Wednesday, March 27, 2013
From my couch, I can see Global Warming in my own back yard. For the last few years, my quince bush that used to lose its leaves every winter has stayed green all year. Now it’s morphed into a Little Shop of Horrors monstrosity.
Global Warming is real, yet it’s also a movement. Movements have several characteristics. The issue is so important that the end justifies the means. It’s so necessary to sway people to the proper beliefs that a little exaggeration is okay. Movements preach that if we make a few sacrifices now, a glorious future for posterity will ensue. Movements are ideologies, causes, cults. It seems odd that a scientific issue can become a movement, but global warming has.
From Al Gore (in interview with Grist Magazine May 9, 2006, concerning his book, An Inconvenient Truth)
“Nobody is interested in solutions if they don't think there's a problem. Given that starting point, I believe it is appropriate to have an over-representation of factual presentations on how dangerous (global warming) is, as a predicate for opening up the audience to listen to what the solutions are...” What is the difference between “an over-representation of factual presentations” and a lie?
The Global Warming movement uses images to sway people. Images can illustrate facts, but they’re not facts in themselves. Take the famous picture of the polar bears huddling on a shrinking ice floe. The reader is supposed to imagine the grim future when all the polar bears have become extinct as the Arctic ice melts. For all we know the picture was taken in August and that it might even have been photoshopped.
In the case of global warming the warnings are slanted toward the worst case scenarios. Positive aspects of climate change are ignored: longer growing seasons, CO2 as a plant stimulant, increased areas for settlement and agriculture in northern latitudes and that more people die of excess cold than excess heat.
Possible negative effects are seized upon. Will malaria increase with a warmer climate? Probably not, because malaria was endemic in cold climates in the 19th century. Some say Climate Change was responsible for Superstorm Sandy, but no one storm can be due to Climate Change, just as no one case of lung cancer can be attributed to smoking because not everyone who smokes gets lung cancer and people who’ve never smoked get lung cancer. One case does not a trend make.
The issues keep being restated to ramp up their urgency. Global Warming has switched to Climate Change and has now been reframed as the Climate Crisis. The word crisis means something has to be done and it has to be done now.
Movements insist it’s extremely urgent to act now. From 350.org: “Accelerating arctic warming and other early climate impacts have led scientists to conclude that we are already above the safe zone at our current 390 ppm, and that unless we are able to rapidly return to below 350 ppm this century, we risk reaching tipping points and irreversible impacts such as the melting of the Greenland ice sheet and major methane releases from increased permafrost melt.”
Ad hominem arguments, the hallmark of those who must stoop to attack their opponents’ character, distinguish movements. From Oregon State philosophy professor Kathleen Dean Moore: “Unchecked anthropogenic climate change will profoundly harm the chances of future generations, undermining the necessary conditions for human life and liberty...It’s wrong to violate human rights, condemning all future people to struggle and misery.”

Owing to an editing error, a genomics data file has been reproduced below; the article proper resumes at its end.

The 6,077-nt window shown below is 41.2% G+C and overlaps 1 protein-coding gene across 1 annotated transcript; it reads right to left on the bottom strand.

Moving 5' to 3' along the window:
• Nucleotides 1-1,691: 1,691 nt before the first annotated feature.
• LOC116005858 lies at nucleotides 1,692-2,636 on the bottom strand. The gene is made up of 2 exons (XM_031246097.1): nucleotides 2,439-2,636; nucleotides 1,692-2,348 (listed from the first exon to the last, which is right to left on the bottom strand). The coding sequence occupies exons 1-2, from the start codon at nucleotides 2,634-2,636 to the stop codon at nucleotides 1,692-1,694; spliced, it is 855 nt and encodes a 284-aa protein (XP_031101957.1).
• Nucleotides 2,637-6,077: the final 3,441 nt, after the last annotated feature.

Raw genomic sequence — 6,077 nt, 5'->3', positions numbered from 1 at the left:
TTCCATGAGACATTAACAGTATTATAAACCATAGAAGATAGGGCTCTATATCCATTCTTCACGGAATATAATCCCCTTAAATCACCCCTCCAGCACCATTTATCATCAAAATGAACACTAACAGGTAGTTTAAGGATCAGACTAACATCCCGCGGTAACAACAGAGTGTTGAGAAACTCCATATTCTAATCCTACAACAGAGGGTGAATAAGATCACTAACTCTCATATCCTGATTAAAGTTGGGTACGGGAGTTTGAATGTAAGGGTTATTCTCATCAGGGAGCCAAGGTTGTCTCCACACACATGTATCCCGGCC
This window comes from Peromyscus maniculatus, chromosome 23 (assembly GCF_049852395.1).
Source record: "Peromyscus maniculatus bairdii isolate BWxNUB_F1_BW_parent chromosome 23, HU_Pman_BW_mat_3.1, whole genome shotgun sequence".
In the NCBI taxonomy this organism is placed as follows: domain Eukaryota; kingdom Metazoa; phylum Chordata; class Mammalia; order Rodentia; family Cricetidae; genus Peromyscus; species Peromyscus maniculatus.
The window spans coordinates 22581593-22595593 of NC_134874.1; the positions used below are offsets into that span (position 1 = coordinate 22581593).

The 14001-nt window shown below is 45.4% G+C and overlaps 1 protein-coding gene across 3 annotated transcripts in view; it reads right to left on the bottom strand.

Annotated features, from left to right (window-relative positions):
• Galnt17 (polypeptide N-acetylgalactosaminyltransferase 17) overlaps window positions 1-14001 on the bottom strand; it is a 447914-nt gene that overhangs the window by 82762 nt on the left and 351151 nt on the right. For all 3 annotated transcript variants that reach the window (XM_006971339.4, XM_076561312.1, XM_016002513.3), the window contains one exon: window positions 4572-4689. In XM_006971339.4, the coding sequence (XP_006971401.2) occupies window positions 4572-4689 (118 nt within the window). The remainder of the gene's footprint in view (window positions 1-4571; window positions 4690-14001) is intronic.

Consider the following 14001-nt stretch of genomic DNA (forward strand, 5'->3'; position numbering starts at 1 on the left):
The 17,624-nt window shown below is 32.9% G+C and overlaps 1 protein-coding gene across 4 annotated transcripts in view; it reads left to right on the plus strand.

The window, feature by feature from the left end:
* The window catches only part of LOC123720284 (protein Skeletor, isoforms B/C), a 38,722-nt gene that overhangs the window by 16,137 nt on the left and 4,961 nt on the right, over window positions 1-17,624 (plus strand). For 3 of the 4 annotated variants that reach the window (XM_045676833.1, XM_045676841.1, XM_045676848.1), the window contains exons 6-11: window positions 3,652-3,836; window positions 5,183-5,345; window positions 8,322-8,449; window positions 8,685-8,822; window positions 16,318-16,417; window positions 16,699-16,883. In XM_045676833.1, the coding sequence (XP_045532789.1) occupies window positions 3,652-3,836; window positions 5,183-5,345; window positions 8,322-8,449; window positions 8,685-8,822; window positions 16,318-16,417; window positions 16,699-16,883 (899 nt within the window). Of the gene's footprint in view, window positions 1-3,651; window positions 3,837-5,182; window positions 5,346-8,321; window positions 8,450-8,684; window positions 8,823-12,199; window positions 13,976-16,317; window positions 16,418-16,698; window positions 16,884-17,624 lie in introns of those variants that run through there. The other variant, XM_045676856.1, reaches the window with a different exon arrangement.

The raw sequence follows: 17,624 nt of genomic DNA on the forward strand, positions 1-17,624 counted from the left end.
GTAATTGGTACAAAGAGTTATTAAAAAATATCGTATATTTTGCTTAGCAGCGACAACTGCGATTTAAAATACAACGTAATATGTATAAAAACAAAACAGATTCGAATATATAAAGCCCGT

Another hallmark of a movement is that anyone who disagrees is treated like a heretic. In the global warming movement, instead of heretics, they’re called “climate change deniers.” It’s a good thing we don’t do the burning at the stake thing anymore. (The other side calls climate change activists “Warmists.”)
It’s always handy to have someone to blame. Dean Moore continues, “millions of dollars are poured into attacks on climate science and scientists by those deeply invested in preventing society from drawing any conclusions that might block the unimaginably profitable activity of pouring carbon into the air. What they really must believe, but cannot say, is that greed and limitless profit trump the human rights of all future generations.” OregonLive 12/01/12
I conclude with another example of the end justifying the means from Stephen Schneider (leading advocate of the global warming theory in interview for Discover magazine, Oct 1989)
"We have to offer up scary scenarios, make simplified, dramatic statements, and make little mention of any doubts we may have. Each of us has to decide what the right balance is between being effective and being honest.”
But are the exaggerations and propaganda doing science any good? Says Dr Richard S Lindzen, leading climate and atmospheric science expert of MIT, "In the long run, the replacement of the precise and disciplined language of science by the misleading language of litigation and advocacy may be one of the more important sources of damage to society incurred in the current debate over global warming."
The scientific method is our best method for gaining knowledge we can have confidence in about our world. Political advocacy about science is a travesty of science. Science is science, not a movement.